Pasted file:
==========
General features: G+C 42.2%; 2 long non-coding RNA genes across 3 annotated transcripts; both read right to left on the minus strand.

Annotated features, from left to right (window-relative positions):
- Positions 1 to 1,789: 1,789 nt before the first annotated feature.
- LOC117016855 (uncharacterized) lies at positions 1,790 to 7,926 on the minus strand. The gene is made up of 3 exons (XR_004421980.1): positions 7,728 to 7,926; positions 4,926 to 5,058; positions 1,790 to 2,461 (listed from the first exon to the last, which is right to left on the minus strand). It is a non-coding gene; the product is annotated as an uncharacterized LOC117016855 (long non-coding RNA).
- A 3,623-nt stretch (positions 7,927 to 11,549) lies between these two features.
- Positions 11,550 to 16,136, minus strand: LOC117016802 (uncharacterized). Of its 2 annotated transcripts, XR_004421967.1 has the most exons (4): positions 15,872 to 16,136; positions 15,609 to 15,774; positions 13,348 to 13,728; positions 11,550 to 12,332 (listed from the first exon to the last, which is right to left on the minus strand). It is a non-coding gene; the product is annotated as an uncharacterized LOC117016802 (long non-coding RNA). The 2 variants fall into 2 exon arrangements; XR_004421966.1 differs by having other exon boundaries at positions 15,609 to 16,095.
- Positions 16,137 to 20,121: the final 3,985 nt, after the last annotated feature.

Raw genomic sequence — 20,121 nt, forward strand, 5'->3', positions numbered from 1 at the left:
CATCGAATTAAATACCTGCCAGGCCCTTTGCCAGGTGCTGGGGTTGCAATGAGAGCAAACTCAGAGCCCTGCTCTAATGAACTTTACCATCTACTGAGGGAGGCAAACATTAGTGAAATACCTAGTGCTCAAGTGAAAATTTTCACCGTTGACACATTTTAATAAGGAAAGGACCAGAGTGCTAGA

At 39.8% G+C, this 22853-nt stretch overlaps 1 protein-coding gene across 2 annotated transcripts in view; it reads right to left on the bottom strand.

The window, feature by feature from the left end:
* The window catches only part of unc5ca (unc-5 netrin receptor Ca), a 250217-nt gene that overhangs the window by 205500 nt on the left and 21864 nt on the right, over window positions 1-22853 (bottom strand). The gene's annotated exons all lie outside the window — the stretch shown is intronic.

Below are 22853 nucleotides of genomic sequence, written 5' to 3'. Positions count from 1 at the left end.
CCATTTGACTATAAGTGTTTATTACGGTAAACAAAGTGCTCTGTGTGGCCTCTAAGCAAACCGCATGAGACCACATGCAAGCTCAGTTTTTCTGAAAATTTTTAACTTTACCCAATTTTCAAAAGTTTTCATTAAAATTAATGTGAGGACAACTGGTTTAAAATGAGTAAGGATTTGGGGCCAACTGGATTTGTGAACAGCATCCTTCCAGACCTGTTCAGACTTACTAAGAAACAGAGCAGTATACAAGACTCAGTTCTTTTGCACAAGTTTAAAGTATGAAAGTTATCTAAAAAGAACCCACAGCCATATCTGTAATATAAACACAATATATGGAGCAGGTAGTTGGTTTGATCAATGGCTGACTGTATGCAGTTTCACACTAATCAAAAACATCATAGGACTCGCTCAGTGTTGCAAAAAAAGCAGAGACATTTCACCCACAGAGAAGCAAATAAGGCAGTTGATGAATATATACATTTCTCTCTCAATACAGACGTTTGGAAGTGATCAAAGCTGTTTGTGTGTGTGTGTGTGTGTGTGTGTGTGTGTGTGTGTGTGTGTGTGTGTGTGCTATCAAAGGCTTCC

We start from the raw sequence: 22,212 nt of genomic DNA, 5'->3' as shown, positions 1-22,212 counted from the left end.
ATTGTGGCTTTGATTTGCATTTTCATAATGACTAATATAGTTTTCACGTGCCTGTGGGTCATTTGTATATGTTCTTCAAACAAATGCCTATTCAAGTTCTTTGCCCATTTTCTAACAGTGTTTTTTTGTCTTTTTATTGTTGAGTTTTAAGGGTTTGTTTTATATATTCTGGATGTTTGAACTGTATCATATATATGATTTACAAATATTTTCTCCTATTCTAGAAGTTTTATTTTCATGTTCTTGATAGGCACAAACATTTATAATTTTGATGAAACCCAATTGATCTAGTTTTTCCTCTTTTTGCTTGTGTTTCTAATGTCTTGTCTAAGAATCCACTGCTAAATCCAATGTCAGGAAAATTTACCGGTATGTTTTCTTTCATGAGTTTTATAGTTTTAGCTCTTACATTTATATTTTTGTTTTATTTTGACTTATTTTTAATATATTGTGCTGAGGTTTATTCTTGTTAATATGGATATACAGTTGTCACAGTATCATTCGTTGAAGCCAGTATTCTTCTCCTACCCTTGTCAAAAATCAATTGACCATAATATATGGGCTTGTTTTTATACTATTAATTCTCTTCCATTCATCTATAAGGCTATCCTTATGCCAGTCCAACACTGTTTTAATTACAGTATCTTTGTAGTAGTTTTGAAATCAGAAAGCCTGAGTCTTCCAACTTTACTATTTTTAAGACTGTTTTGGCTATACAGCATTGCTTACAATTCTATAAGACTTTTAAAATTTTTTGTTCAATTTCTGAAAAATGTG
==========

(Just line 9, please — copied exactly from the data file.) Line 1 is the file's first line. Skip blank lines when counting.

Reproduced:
CATCGAATTAAATACCTGCCAGGCCCTTTGCCAGGTGCTGGGGTTGCAATGAGAGCAAACTCAGAGCCCTGCTCTAATGAACTTTACCATCTACTGAGGGAGGCAAACATTAGTGAAATACCTAGTGCTCAAGTGAAAATTTTCACCGTTGACACATTTTAATAAGGAAAGGACCAGAGTGCTAGA